Weird, Weird West

Western as a genre has always been close to the realm of pure fantasy. When you try to imagine the American frontier, it’s hard to see anything but a neverending wave of shootouts, bank robberies and stagecoach chases, a land of lawlessness and violence. And yet, the more you read about the history of USA, the more amazed you get at how throroughly fabricated this popculture image of the Old West is. Noble gunslinger testing his peerless aim and reflexes in a fair duel? Virtually unheard of back in the day, especially given that winning a gunfight was usually a matter of pulling a dirty trick at close range before the confrontation even started (and if it did start, it tended to involve a lot of missed shots, wounded onlookers and serious lawsuits). Bank robberies? The second half of 19th century has around ten of them documented in the entire country – that’s less than a small modern American city has to endure within a year. Oh, and legendary figures of the frontier? The myths surrounding them were always a mix of literary fiction and rumors spiraling out of control, not to mention all the ways the supposed greats themselves were trying to bolster their fame.

The golden age of western stories still has a lot of merits – the romantic iconography of cowboys and bandits, Indians and buffalos, saloons and deserts still has a tight grip on our collective imagination while classic movies such as Anthony Mann’s “Man of the West” (1958) seem utterly impervious to age. And yet, it seems almost impossible to play the classic strengths of the genre straight nowadays, to just lose oneself in uplifting naivete of a sweeping national myth which deftly avoids the unpleasant pages of American history books. One answer to this problem is demythologization, the idea of a revisionist western: moral greys, subverted conventions, downtrodden realism and atypical heroes flipping the genre on its head. The other answer is enhancing the mythical quality instead of removing it, turning the frontier into a surreal hellscape where terrifying figures await. Weird West. That’s the direction we’ve decided to pursue when coming up with ideas for The Ritual.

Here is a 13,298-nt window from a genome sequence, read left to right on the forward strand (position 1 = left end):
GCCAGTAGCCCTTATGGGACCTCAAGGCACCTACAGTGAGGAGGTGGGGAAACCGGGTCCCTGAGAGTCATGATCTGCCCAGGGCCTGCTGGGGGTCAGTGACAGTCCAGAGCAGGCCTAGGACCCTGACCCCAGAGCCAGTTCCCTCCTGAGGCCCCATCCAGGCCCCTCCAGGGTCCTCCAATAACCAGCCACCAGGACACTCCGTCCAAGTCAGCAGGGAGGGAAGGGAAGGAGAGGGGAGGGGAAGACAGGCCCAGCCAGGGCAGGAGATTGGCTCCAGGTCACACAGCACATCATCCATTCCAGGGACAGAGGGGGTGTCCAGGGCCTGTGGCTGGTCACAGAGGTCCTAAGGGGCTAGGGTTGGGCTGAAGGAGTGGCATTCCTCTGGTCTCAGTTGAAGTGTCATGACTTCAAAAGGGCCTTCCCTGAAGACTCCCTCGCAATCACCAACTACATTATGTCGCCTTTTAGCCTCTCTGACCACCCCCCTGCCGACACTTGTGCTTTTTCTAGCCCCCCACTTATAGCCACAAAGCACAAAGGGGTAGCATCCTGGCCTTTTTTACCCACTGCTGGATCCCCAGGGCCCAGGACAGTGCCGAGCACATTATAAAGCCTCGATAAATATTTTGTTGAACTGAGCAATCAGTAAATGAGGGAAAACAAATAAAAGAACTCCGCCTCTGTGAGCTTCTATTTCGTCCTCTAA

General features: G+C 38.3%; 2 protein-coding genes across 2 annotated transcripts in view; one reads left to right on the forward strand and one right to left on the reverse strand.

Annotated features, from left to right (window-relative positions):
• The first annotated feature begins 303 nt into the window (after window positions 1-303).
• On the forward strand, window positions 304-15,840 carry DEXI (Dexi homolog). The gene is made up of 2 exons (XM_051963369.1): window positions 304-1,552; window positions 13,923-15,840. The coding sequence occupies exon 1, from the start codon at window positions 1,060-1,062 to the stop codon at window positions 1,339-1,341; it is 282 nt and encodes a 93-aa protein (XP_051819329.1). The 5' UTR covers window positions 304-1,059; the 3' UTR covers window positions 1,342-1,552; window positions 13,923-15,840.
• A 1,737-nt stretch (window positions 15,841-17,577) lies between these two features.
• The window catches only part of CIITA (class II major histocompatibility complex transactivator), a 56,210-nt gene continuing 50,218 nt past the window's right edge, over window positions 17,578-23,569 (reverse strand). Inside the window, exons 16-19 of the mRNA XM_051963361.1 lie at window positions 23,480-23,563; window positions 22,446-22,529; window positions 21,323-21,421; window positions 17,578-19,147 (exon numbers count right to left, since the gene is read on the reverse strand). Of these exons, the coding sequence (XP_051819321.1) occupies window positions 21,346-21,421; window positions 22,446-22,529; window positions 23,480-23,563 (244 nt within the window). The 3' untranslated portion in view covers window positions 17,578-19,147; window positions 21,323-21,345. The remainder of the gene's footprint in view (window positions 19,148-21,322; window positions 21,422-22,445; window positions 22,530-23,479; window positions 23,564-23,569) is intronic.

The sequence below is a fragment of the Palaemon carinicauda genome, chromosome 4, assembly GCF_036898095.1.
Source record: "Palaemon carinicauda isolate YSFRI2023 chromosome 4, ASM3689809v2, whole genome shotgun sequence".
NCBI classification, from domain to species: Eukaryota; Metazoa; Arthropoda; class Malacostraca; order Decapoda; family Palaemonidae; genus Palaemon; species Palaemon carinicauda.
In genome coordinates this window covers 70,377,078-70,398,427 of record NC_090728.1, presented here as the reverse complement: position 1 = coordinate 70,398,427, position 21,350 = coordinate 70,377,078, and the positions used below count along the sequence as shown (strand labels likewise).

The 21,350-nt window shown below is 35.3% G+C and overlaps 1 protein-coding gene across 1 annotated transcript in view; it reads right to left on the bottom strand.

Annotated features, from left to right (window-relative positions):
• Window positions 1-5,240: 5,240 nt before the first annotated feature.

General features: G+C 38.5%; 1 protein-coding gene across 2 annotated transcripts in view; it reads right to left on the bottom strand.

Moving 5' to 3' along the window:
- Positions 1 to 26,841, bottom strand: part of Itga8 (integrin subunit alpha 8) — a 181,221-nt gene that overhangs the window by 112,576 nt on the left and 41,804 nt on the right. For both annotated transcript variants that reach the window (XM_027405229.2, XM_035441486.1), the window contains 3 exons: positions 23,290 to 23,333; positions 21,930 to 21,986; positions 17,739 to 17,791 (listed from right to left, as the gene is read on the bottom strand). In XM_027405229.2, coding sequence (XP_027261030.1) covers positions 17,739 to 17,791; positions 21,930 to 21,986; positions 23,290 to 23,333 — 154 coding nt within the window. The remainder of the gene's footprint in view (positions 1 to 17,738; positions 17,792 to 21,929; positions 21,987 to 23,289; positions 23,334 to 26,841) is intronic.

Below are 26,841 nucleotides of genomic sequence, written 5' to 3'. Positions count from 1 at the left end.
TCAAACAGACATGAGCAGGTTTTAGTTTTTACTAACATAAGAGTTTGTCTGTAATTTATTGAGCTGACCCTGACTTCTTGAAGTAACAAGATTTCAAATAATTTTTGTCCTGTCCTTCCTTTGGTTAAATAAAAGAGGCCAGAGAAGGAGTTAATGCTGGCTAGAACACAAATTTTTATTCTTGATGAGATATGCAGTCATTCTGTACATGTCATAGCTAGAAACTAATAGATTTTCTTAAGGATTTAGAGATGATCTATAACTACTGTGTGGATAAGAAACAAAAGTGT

Our concept is basically this: since Wild West has always been an illusion based on half-truths and chimeras, why not lean into it and confront our characters with the supernatural, be it occult horror or absurd fantasies? Man-eating Wendigos (who could forget their depiction in Bryan Fuller’s “Hannibal” TV series), mischevious Tommyknockers hammering at vulnerable mine walls in hopes of entrapping prospectors, or even bizarre Axehandle Hounds, fearsome axe-shaped critters whose diet consists mainly of, well, believe it or not, axes – the beasts in American folklore are equally fascinating and underexplored, a perfect fit for a videogame bestiary. What’s also curious to us is the way the untamed spaces of the frontier interact with the psyche of its inhabitant – a concern perfectly expressed in Monte Hellman’s movie “The Shooting” (1966) which paved the way for directors such as Jim Jarmusch or Alejandro Jodorowsky and their own fascinating treatments of the western genre. Ours is a pop treatment of the theme, of course: descent into utter madness caused by mysterious occult powers. Still, since the conventions of Weird West allow both for cheap thrills and something much, much more outrageous, we hope to surprise you with the unexpected. After all, when even the Old West we’ve come accept as real is largely a manufactured fantasy, the only way to make it “weird” is complete insanity.